- Dependency tracking: By using version control, you can track different versions of the datasets (training, validation, and test), test more than one model on different branches or repositories, tune the model parameters and hyperparameters, and monitor the accuracy of each change.
- Model updates: Model development is not done in one step, it works in cycles. With the help of version control, you can control which version is released while continuing the development for the next release.
How to version Jupyter Notebooks?
There are many ways to version experiments you run in notebooks, ranging from simple log files to full-scale experiment tracking tools that offer a lot of features. Let’s talk about some from each category and understand what would be the right choice, given your requirements.
1. Tracking Notebooks in spreadsheets
Tracking ML Experiments in Excel or Google spreadsheets is a fast yet brute-force solution. Spreadsheets provide a comfortable easy-to-use experience to directly paste your metadata and create multiple sheets for multiple runs. But it comes with lots of caveats, let’s see where it shines and where it doesn’t:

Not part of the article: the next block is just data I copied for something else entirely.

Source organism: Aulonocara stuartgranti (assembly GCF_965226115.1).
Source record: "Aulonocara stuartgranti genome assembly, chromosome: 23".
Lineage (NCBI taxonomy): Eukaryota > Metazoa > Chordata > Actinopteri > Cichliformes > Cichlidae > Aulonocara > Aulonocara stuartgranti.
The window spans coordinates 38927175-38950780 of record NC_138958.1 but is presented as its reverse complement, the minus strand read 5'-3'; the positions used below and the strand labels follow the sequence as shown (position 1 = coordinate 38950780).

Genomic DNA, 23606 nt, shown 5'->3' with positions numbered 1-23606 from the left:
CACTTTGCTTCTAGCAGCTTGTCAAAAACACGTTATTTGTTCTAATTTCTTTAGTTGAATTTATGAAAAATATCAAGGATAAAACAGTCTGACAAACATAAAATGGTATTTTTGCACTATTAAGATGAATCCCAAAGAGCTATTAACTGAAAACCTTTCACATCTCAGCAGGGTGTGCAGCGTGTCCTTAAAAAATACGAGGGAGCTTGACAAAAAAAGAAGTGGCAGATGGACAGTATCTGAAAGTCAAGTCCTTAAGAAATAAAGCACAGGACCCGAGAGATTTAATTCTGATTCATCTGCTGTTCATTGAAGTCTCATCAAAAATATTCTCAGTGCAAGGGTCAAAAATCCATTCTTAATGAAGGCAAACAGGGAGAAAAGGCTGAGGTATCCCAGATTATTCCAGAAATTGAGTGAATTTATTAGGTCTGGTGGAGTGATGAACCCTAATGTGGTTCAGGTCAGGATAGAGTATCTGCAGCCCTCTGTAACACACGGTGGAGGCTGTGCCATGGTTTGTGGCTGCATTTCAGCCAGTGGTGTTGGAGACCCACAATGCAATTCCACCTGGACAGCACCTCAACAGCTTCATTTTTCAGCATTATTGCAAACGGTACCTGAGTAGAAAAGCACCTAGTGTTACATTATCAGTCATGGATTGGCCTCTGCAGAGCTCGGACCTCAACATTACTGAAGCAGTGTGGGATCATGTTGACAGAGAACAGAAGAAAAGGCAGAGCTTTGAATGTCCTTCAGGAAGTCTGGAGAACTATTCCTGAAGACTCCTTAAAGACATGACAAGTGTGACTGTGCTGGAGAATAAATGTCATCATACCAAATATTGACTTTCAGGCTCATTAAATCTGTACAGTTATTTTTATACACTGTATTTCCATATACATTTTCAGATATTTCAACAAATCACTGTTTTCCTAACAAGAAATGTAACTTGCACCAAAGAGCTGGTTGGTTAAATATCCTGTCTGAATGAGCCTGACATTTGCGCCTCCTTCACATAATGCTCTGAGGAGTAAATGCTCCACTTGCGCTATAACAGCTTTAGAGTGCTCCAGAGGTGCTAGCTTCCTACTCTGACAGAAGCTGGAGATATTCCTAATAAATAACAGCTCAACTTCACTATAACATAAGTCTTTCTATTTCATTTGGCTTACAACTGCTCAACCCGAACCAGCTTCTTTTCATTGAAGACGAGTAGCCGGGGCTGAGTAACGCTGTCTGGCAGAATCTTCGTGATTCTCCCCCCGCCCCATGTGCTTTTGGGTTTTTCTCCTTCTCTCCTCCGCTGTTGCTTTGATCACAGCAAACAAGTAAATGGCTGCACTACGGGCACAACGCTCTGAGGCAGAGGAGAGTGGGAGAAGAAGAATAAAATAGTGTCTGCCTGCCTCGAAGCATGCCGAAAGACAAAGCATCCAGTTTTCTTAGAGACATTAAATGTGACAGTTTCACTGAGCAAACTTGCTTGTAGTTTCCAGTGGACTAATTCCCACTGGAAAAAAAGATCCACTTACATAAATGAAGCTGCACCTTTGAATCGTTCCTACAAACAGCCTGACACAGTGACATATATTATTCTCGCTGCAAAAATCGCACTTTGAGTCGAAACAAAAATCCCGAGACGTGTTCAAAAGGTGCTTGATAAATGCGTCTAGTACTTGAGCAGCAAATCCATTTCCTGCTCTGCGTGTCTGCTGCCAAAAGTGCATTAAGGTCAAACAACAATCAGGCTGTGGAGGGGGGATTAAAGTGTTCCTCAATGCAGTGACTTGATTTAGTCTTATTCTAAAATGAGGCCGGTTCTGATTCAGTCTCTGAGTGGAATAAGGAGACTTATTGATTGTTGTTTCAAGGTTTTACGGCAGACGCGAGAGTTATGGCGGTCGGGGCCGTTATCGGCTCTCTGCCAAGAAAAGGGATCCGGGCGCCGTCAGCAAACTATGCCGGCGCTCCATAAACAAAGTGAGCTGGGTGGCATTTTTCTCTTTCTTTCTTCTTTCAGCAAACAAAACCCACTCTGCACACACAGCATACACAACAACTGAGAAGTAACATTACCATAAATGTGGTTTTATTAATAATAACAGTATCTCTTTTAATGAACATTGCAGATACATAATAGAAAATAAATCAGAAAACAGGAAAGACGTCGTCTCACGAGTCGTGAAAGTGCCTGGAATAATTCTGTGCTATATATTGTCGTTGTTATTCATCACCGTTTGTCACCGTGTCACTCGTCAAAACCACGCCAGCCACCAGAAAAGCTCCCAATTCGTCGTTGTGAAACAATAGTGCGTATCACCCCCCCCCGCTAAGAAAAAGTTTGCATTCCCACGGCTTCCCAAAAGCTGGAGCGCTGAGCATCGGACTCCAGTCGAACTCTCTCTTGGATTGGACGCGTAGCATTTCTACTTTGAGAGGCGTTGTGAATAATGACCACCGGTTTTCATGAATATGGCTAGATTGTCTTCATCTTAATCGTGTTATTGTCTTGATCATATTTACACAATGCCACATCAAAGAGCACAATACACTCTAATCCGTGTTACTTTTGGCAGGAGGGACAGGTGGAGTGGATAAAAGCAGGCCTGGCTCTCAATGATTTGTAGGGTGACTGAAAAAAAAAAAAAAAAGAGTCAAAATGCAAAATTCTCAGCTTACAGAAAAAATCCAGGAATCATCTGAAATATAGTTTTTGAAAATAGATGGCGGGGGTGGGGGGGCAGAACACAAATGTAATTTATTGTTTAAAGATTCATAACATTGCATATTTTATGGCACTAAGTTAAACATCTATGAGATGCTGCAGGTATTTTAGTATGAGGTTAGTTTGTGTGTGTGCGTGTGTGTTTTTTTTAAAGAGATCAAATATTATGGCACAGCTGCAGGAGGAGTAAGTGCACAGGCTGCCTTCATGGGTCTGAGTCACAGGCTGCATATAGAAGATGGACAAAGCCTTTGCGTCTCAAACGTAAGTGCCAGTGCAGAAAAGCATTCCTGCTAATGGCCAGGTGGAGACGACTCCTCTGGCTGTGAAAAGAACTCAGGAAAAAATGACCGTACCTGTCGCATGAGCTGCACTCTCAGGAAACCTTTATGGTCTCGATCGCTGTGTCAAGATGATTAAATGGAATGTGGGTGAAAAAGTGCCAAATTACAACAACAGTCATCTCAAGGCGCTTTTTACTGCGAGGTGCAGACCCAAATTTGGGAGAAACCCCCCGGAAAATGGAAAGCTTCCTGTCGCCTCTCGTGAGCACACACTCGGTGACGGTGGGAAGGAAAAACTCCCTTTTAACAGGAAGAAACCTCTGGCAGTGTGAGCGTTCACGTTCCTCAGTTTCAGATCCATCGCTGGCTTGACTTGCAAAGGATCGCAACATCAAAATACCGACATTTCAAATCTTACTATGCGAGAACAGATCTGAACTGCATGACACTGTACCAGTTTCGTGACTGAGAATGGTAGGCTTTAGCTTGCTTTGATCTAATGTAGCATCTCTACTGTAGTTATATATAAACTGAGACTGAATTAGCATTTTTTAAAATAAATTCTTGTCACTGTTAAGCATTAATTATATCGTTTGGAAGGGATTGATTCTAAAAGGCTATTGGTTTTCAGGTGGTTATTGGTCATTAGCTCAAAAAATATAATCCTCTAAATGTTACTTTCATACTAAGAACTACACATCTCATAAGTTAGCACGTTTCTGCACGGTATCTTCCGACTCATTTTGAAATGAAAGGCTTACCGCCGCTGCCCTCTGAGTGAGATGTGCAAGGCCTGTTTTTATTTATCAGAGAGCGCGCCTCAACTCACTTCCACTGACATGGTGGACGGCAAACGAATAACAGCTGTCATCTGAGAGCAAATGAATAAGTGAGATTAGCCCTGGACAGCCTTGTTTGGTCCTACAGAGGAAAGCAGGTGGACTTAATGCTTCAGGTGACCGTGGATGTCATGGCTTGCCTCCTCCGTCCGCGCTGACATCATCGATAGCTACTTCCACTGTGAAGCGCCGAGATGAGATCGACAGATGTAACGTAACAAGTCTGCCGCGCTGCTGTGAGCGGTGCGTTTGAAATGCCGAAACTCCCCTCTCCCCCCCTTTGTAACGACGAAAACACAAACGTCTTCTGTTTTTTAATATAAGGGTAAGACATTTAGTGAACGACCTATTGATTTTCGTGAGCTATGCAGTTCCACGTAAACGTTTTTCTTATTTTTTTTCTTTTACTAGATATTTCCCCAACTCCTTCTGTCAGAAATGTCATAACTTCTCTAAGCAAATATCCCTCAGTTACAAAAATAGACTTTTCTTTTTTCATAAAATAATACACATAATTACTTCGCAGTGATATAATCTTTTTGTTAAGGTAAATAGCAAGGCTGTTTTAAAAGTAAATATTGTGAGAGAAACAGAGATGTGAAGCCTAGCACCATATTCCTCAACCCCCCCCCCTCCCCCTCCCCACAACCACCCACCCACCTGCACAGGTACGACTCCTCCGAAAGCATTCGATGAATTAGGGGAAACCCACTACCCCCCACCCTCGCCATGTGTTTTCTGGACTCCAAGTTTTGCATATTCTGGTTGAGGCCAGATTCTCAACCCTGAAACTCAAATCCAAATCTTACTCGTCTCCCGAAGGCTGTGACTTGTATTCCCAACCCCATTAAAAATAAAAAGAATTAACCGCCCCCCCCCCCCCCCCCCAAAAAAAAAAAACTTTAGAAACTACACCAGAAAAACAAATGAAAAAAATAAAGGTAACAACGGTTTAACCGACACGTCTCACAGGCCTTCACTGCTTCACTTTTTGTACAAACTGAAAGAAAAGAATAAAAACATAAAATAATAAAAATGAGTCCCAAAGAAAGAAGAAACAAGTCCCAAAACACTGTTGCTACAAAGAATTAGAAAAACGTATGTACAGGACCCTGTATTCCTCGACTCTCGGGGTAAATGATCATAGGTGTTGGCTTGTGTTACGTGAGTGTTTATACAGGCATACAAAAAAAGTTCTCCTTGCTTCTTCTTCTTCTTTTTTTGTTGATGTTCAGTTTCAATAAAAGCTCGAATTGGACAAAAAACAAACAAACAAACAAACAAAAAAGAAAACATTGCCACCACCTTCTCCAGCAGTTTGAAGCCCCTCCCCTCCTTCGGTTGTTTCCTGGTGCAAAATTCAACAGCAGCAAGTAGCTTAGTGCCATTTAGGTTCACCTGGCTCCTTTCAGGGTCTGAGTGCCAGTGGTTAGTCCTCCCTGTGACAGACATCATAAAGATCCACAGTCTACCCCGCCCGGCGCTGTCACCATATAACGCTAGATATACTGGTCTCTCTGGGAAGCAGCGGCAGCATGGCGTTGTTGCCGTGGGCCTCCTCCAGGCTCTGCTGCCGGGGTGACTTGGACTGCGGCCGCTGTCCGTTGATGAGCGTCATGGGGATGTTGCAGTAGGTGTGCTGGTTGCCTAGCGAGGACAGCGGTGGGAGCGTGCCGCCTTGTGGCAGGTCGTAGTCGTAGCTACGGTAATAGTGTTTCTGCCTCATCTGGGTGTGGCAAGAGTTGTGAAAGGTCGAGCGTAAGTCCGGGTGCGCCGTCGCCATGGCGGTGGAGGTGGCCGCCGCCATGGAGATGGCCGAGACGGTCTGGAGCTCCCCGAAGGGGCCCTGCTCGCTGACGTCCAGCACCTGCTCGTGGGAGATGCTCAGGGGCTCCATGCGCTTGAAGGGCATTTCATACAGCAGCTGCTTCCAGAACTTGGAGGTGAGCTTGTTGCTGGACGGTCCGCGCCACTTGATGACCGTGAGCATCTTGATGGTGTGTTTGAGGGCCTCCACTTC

- Easy to use with a familiar interface.
- Reports for stakeholders can be directly created within the tool.
- It can be a boon for non-technical folks on the team to contribute.
- Tracking experiment in spreadsheets is a tedious affair, where you would either need to copy and paste model metadata and metrics onto the spreadsheet or use a module like pandas to log information and later save it to a spreadsheet.
- Once the number of experiments increases, it will get unmanageable to log each run in a separate sheet.
- Tracking and managing countless variables and artifacts in a simple spreadsheet is not the best way to approach the problem.
2. Versioning Notebooks using Git